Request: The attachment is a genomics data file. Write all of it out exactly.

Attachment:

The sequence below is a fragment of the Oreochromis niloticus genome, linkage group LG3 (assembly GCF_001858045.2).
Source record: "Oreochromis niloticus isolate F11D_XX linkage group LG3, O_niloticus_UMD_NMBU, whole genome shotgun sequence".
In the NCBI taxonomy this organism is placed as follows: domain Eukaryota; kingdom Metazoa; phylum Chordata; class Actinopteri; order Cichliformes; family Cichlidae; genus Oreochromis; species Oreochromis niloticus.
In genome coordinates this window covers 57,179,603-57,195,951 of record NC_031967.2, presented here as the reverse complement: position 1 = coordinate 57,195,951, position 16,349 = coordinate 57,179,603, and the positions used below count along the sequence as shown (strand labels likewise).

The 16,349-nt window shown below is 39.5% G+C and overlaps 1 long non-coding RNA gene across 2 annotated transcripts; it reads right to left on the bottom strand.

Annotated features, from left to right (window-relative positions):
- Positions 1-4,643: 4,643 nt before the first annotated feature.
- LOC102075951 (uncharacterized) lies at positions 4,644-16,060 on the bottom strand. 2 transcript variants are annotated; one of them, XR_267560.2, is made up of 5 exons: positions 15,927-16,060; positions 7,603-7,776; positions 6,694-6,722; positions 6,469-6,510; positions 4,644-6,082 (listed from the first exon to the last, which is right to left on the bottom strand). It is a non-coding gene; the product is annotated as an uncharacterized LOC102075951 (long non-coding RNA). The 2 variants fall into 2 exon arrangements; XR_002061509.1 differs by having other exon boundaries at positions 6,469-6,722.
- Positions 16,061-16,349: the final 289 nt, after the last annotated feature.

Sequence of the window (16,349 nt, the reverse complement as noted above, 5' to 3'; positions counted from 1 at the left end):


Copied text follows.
The sequence below is a fragment of the Oreochromis niloticus genome, linkage group LG3 (assembly GCF_001858045.2).
Source record: "Oreochromis niloticus isolate F11D_XX linkage group LG3, O_niloticus_UMD_NMBU, whole genome shotgun sequence".
In the NCBI taxonomy this organism is placed as follows: domain Eukaryota; kingdom Metazoa; phylum Chordata; class Actinopteri; order Cichliformes; family Cichlidae; genus Oreochromis; species Oreochromis niloticus.
In genome coordinates this window covers 57,179,603-57,195,951 of record NC_031967.2, presented here as the reverse complement: position 1 = coordinate 57,195,951, position 16,349 = coordinate 57,179,603, and the positions used below count along the sequence as shown (strand labels likewise).

The 16,349-nt window shown below is 39.5% G+C and overlaps 1 long non-coding RNA gene across 2 annotated transcripts; it reads right to left on the bottom strand.

Annotated features, from left to right (window-relative positions):
- Positions 1-4,643: 4,643 nt before the first annotated feature.
- LOC102075951 (uncharacterized) lies at positions 4,644-16,060 on the bottom strand. 2 transcript variants are annotated; one of them, XR_267560.2, is made up of 5 exons: positions 15,927-16,060; positions 7,603-7,776; positions 6,694-6,722; positions 6,469-6,510; positions 4,644-6,082 (listed from the first exon to the last, which is right to left on the bottom strand). It is a non-coding gene; the product is annotated as an uncharacterized LOC102075951 (long non-coding RNA). The 2 variants fall into 2 exon arrangements; XR_002061509.1 differs by having other exon boundaries at positions 6,469-6,722.
- Positions 16,061-16,349: the final 289 nt, after the last annotated feature.

Sequence of the window (16,349 nt, the reverse complement as noted above, 5' to 3'; positions counted from 1 at the left end):